Scientists are not sure that radon is really a problem
Radon testing devices are not reliable and are difficult to find
Radon testing is difficult and time-consuming
Homes with radon problems cannot be fixed
Radon affects only certain types of homes
Radon is only a problem in certain parts of the country
A neighbor's test result is a good indication of whether your home has a radon problem
Everyone should test his or her water for radon
It is difficult to sell a home where radon problems have been discovered
I have lived in my home for so long, it does not make sense to take action now
Short-term tests cannot be used for making a decision about whether to reduce the home's high radon levels
MYTH #1: Scientists are not sure that radon really is a problem.
FACT: Although some scientists dispute the precise number of deaths due to radon, all the major health organizations (like the Centers for Disease Control and Prevention, the American Lung Association and the American Medical Association) agree with estimates that radon causes thousands of preventable lung cancer deaths every year. This is especially true among smokers, since the risk to smokers is much greater than to non-smokers.
MYTH #2: Radon testing devices are not reliable and are difficult to find.
FACT: Reliable radon tests are available from qualified radon testers and companies. Active radon devices can continuously gather and periodically record radon levels to reveal any unusual swings in the radon level during the test. Reliable testing devices are also available from InspectUSA, 877-424-3600 or email to rn@InspectUSA.com
MYTH #3: Radon testing is difficult and time-consuming.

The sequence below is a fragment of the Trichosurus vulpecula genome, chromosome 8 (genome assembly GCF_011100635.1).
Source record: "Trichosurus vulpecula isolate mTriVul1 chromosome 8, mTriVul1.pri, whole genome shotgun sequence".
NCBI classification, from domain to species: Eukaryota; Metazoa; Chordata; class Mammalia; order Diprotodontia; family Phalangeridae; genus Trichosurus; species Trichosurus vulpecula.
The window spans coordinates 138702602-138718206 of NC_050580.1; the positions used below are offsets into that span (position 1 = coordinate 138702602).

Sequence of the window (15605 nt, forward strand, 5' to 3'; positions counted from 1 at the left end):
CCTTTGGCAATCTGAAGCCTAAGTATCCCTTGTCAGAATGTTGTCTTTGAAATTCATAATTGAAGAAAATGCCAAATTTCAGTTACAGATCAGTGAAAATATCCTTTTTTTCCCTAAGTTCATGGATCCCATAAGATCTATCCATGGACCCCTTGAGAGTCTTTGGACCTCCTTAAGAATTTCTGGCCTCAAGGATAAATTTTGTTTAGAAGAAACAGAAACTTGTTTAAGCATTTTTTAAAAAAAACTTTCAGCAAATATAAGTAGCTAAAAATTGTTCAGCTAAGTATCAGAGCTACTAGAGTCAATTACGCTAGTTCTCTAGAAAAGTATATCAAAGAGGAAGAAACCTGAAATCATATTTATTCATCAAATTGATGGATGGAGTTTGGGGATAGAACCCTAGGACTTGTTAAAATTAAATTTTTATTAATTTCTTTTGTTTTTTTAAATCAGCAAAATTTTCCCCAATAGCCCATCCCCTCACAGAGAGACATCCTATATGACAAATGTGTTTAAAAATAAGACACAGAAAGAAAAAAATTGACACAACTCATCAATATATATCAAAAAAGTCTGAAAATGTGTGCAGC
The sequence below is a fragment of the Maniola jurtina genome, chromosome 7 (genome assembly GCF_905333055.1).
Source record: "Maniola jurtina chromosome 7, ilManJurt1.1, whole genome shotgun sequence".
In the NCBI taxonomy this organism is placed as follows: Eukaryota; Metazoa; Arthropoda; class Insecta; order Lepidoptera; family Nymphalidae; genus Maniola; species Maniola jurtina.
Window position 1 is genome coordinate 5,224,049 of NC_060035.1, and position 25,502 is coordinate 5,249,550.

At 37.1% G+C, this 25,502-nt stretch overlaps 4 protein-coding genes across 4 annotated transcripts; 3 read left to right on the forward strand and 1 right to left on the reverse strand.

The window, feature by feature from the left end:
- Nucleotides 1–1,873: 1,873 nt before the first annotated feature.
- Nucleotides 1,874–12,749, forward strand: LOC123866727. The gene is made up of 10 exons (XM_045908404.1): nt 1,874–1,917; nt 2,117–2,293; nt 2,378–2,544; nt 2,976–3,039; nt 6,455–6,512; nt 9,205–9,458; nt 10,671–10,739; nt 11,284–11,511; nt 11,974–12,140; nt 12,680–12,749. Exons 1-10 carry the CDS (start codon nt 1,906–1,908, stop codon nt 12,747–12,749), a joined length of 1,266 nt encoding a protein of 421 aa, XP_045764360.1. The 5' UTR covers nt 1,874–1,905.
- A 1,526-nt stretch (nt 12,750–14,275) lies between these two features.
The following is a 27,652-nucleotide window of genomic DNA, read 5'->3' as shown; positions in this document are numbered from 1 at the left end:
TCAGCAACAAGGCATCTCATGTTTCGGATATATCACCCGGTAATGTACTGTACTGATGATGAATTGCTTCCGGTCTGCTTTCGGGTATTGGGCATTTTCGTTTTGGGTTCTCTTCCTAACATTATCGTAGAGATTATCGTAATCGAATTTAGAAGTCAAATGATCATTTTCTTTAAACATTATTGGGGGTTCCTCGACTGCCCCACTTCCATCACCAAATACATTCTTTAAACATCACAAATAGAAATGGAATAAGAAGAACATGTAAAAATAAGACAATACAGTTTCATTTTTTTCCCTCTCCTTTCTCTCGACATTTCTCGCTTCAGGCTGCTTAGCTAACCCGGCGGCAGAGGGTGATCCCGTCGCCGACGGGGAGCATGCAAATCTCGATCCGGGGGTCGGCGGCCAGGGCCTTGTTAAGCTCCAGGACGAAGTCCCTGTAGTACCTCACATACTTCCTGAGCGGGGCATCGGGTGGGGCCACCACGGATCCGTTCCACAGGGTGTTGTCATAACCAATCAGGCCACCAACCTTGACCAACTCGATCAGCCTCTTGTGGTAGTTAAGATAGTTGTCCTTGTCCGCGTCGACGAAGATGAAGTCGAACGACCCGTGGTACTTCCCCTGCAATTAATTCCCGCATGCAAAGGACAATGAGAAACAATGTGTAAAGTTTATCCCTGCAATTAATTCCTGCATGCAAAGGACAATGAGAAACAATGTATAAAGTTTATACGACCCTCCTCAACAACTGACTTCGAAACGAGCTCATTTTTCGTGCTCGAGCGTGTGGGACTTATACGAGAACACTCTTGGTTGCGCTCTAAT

FACT: Radon testing is easy. You can test your home yourself or hire a qualified radon test company. Either approach takes only a small amount of time and effort.
MYTH #4: Homes with radon problems cannot be fixed.
FACT: There are solutions to radon problems in homes. Thousands of home owners have already lowered elevated radon levels in their homes. Radon levels can be readily lowered for approximately $800 to $2,500. Call your state radon office for a list of qualified mitigation contractors.
MYTH #5: Radon affects only certain types of homes.
FACT: Radon can be a problem in all types of homes, including old homes, new homes, drafty homes, insulated homes, homes with basements and homes without basements. Local geology, construction materials, and how the home was built are among the factors that can affect radon levels in homes.
MYTH #6: Radon is only a problem in certain parts of the country.
FACT: High radon levels have been found in every state. Radonproblems do vary from area to area, but the only way to know the home's radon level is to test.
Visit our secure online Product Catalog
MYTH #7: A neighbor's test result is a good indication of whether your home has a radon gas problem.
FACT: It is not. Radon levels vary from home to home. The level can even vary in the same home. The only way to know if your home has a radon problem is to test it.
MYTH #8: Everyone should test their water for radon.
FACT: While radon gets into some homes through the water, it is important to first test the air in the home for radon. If your water comes from a public water system that uses ground water, call your water supplier. If high radon levels are found and the home has a private well, you should test your water.
MYTH #9: It is difficult to sell a home where radon problems have been discovered.
FACT: Where radon problems have been fixed, home sales have not been blocked. The added protection could be a good selling point.
MYTH #10: I have lived in my home for so long, it does not make sense to take action now.
FACT: You will reduce your risk of lung cancer when you reduce radon levels, even if you have lived with an elevated radon level for a long time.
MYTH #11: Short-term tests cannot be used for making a decision about whether to reduce the home's high radon levels.
FACT: Short-term tests can be used to decide whether to reduce the home's high radon levels. However, the closer the short-term testing result is to 4 pCi/L, the less certainty there is about whether the home's year-round average is above or below that level. Keep in mind that radon levels below 4 pCi/L still pose some risk and that radon levels can be reduced to 2 pCi/L or below in most homes.
Created: October 30, 1996, Last Modified: September 24, 2011
|Here's a few examples of testing devices. Click here for full list|
The contents of these WebPages are copyright protected
© 1996-, All rights reserved InspectUSA.com